Variability (Heterogeneity)

As services involve people in production and consumption, there is considerable potential for variability. Service variability means that the quality of services depends on who provides them, as well as when, where and how they are provided. This is why there should be steps towards quality control. Variability offers a chance for “value” pricing. Clients who appreciate the quality factor and do not wish to see fluctuating results, are more likely to establish long-term relationships with translators and pay the rates asked without trying to drive prices down.


Service perishability means that the unused service capacity from one time period cannot be stored for future use. Consider this. A client has given you a project and you have booked 2 days of work rejecting other jobs. All of a sudden they cancel. What do you do? The service value existed only at that point and disappeared as soon as the project was cancelled.

Lack of ownership

Services are used or hired for a period of time, e.g. you are booked for a 3 hour proofreading, for a project, the service is not owned for ever. It is not physically possessed. This means that as a service provider you must make a special effort to reinforce your brand identity and affinity with the buyer of services, so that they keep coming back, i.e. to avoid one-off requests. By fluctuating your prices, you may draw the customer back or standout.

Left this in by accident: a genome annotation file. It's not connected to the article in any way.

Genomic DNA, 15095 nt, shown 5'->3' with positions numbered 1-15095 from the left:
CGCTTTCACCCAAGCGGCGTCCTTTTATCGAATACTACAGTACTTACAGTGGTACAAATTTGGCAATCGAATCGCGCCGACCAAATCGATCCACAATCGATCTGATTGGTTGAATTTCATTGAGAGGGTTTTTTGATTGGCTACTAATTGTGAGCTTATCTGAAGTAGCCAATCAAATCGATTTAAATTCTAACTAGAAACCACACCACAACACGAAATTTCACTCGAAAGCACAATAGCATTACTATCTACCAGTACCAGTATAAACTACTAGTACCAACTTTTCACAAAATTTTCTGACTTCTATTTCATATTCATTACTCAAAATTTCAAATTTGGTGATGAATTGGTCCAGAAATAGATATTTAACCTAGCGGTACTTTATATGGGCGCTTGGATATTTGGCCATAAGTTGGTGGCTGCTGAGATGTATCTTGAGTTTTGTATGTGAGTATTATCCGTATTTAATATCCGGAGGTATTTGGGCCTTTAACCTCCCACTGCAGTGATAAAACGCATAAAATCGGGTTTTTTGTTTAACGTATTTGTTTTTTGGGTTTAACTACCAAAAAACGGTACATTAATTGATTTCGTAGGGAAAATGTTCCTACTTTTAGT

If we are aware of these characteristics, they we can determine our marketing mix, price being one component of this. Therefore, it is important to understand how to price, because it determines how we market our services, how we develop our business and of course how much we earn.



  • Price is a marketing mix component
  • Price makes a service tangible
  • Price can be used to ration limited supply or drive requests away from unsociable hours or cut down on “urgent” last minute requests
  • Price may reflect value perceptions
  • Price creates recurrent clients or drives them away




When considering pricing, we need to keep some points in mind.

  1. a) Price is the only element in the marketing mix that produces revenues. All other elements represent costs. It is also one of the most flexible elements. At the same time, pricing and price competition is the number one problem. If we miss sight of how price interacts with other elements, our rates may be too cost-oriented and not value-oriented, we may forget to revise rates in order to reflect market changes, or our rates may not be varied enough for different market segments.